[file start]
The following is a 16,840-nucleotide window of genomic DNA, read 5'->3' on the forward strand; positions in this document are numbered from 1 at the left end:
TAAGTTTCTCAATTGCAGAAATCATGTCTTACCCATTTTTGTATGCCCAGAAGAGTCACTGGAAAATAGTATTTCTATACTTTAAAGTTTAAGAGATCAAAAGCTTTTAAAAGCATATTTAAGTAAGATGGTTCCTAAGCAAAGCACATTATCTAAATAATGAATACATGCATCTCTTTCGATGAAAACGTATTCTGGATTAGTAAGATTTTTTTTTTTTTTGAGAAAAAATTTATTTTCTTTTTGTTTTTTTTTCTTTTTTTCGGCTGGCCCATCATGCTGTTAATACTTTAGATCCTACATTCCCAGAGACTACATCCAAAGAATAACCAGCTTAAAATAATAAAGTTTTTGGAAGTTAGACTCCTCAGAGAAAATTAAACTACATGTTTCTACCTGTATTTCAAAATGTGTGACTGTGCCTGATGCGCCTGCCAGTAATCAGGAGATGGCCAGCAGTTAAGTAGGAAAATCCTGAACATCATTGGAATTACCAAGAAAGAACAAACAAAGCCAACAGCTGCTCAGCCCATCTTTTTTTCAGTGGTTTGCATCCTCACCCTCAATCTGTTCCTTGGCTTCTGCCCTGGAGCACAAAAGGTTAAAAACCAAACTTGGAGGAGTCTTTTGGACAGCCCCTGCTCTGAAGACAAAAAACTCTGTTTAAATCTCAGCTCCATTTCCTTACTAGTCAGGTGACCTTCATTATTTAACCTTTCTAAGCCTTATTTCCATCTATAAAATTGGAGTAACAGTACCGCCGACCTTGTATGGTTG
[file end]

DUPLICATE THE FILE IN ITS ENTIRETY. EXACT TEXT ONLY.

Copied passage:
The following is a 16,840-nucleotide window of genomic DNA, read 5'->3' on the forward strand; positions in this document are numbered from 1 at the left end:
TAAGTTTCTCAATTGCAGAAATCATGTCTTACCCATTTTTGTATGCCCAGAAGAGTCACTGGAAAATAGTATTTCTATACTTTAAAGTTTAAGAGATCAAAAGCTTTTAAAAGCATATTTAAGTAAGATGGTTCCTAAGCAAAGCACATTATCTAAATAATGAATACATGCATCTCTTTCGATGAAAACGTATTCTGGATTAGTAAGATTTTTTTTTTTTTTGAGAAAAAATTTATTTTCTTTTTGTTTTTTTTTCTTTTTTTCGGCTGGCCCATCATGCTGTTAATACTTTAGATCCTACATTCCCAGAGACTACATCCAAAGAATAACCAGCTTAAAATAATAAAGTTTTTGGAAGTTAGACTCCTCAGAGAAAATTAAACTACATGTTTCTACCTGTATTTCAAAATGTGTGACTGTGCCTGATGCGCCTGCCAGTAATCAGGAGATGGCCAGCAGTTAAGTAGGAAAATCCTGAACATCATTGGAATTACCAAGAAAGAACAAACAAAGCCAACAGCTGCTCAGCCCATCTTTTTTTCAGTGGTTTGCATCCTCACCCTCAATCTGTTCCTTGGCTTCTGCCCTGGAGCACAAAAGGTTAAAAACCAAACTTGGAGGAGTCTTTTGGACAGCCCCTGCTCTGAAGACAAAAAACTCTGTTTAAATCTCAGCTCCATTTCCTTACTAGTCAGGTGACCTTCATTATTTAACCTTTCTAAGCCTTATTTCCATCTATAAAATTGGAGTAACAGTACCGCCGACCTTGTATGGTTG